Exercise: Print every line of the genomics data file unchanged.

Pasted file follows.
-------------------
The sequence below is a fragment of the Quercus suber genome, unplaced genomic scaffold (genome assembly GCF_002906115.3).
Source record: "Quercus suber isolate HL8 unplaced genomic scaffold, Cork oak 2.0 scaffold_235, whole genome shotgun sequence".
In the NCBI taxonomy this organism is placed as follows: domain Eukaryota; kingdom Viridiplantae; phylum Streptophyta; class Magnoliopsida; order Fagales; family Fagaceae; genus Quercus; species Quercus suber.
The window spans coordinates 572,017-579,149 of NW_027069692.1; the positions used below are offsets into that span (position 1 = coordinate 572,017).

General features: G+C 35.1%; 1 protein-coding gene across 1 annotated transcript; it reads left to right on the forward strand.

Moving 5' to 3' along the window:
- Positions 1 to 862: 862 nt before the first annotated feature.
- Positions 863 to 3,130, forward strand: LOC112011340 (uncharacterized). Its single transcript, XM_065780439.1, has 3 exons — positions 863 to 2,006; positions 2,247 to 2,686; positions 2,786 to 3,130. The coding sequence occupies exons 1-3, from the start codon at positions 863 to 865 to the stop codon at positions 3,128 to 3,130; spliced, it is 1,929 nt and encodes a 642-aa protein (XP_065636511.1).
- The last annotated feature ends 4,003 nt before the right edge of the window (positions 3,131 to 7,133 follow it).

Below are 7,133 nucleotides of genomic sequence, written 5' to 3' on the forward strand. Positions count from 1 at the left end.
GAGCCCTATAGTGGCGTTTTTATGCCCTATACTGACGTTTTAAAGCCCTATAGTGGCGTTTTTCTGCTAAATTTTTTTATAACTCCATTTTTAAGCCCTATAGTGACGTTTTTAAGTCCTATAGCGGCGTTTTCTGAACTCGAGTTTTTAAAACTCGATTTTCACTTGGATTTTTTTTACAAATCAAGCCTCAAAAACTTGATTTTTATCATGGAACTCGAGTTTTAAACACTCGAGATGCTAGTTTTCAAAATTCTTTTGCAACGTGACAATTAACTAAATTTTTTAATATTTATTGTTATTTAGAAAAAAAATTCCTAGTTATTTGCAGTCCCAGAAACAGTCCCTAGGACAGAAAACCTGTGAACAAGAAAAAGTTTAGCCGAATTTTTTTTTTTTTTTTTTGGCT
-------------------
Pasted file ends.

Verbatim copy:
The sequence below is a fragment of the Quercus suber genome, unplaced genomic scaffold (genome assembly GCF_002906115.3).
Source record: "Quercus suber isolate HL8 unplaced genomic scaffold, Cork oak 2.0 scaffold_235, whole genome shotgun sequence".
In the NCBI taxonomy this organism is placed as follows: domain Eukaryota; kingdom Viridiplantae; phylum Streptophyta; class Magnoliopsida; order Fagales; family Fagaceae; genus Quercus; species Quercus suber.
The window spans coordinates 572,017-579,149 of NW_027069692.1; the positions used below are offsets into that span (position 1 = coordinate 572,017).

General features: G+C 35.1%; 1 protein-coding gene across 1 annotated transcript; it reads left to right on the forward strand.

Moving 5' to 3' along the window:
- Positions 1 to 862: 862 nt before the first annotated feature.
- Positions 863 to 3,130, forward strand: LOC112011340 (uncharacterized). Its single transcript, XM_065780439.1, has 3 exons — positions 863 to 2,006; positions 2,247 to 2,686; positions 2,786 to 3,130. The coding sequence occupies exons 1-3, from the start codon at positions 863 to 865 to the stop codon at positions 3,128 to 3,130; spliced, it is 1,929 nt and encodes a 642-aa protein (XP_065636511.1).
- The last annotated feature ends 4,003 nt before the right edge of the window (positions 3,131 to 7,133 follow it).

Below are 7,133 nucleotides of genomic sequence, written 5' to 3' on the forward strand. Positions count from 1 at the left end.
GAGCCCTATAGTGGCGTTTTTATGCCCTATACTGACGTTTTAAAGCCCTATAGTGGCGTTTTTCTGCTAAATTTTTTTATAACTCCATTTTTAAGCCCTATAGTGACGTTTTTAAGTCCTATAGCGGCGTTTTCTGAACTCGAGTTTTTAAAACTCGATTTTCACTTGGATTTTTTTTACAAATCAAGCCTCAAAAACTTGATTTTTATCATGGAACTCGAGTTTTAAACACTCGAGATGCTAGTTTTCAAAATTCTTTTGCAACGTGACAATTAACTAAATTTTTTAATATTTATTGTTATTTAGAAAAAAAATTCCTAGTTATTTGCAGTCCCAGAAACAGTCCCTAGGACAGAAAACCTGTGAACAAGAAAAAGTTTAGCCGAATTTTTTTTTTTTTTTTTTGGCT